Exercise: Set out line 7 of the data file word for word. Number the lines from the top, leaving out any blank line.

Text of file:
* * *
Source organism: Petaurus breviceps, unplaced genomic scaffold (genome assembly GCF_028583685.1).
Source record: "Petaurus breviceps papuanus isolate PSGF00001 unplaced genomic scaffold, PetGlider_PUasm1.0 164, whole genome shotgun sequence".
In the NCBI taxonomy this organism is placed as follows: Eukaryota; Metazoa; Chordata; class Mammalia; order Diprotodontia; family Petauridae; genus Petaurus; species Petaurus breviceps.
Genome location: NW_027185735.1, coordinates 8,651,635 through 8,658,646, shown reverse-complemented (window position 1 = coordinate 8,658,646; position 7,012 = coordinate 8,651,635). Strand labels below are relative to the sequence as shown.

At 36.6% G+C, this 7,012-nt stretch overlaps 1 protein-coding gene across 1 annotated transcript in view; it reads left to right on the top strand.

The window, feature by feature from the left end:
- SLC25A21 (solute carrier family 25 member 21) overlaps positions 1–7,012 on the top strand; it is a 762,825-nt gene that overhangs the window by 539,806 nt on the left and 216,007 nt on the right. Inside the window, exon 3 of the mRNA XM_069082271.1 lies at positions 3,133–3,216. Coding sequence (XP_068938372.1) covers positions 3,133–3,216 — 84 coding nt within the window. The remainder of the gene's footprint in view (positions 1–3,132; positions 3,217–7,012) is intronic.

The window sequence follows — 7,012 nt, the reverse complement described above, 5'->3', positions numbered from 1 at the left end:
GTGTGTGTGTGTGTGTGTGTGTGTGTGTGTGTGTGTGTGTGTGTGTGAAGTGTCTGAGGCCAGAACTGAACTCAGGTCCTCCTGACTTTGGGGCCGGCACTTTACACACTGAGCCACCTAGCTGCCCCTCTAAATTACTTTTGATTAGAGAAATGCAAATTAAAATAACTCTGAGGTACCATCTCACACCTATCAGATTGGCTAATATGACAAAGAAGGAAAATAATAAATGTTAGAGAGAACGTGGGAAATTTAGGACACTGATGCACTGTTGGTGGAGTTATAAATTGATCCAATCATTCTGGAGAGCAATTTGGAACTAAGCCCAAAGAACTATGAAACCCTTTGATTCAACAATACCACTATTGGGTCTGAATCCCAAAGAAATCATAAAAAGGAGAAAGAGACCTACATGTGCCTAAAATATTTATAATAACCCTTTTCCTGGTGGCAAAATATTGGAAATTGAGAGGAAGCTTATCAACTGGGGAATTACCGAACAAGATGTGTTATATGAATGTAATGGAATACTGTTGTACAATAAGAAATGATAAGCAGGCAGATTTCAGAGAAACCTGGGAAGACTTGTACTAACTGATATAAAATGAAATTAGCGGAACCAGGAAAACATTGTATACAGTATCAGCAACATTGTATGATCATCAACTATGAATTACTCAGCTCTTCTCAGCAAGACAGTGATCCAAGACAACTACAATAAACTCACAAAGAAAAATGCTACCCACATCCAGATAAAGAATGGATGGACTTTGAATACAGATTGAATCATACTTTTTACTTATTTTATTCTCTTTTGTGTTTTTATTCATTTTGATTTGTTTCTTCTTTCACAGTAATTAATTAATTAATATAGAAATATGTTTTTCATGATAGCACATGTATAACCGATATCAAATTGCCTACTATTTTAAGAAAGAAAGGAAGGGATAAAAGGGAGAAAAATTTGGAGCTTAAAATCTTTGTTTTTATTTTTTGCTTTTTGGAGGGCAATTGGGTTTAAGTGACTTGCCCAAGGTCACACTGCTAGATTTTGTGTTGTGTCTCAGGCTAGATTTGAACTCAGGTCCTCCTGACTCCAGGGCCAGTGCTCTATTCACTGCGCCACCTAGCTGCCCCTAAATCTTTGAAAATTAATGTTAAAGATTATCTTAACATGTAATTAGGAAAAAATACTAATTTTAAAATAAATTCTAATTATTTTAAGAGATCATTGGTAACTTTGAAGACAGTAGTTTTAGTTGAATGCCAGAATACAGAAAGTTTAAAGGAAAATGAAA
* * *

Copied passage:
- SLC25A21 (solute carrier family 25 member 21) overlaps positions 1–7,012 on the top strand; it is a 762,825-nt gene that overhangs the window by 539,806 nt on the left and 216,007 nt on the right. Inside the window, exon 3 of the mRNA XM_069082271.1 lies at positions 3,133–3,216. Coding sequence (XP_068938372.1) covers positions 3,133–3,216 — 84 coding nt within the window. The remainder of the gene's footprint in view (positions 1–3,132; positions 3,217–7,012) is intronic.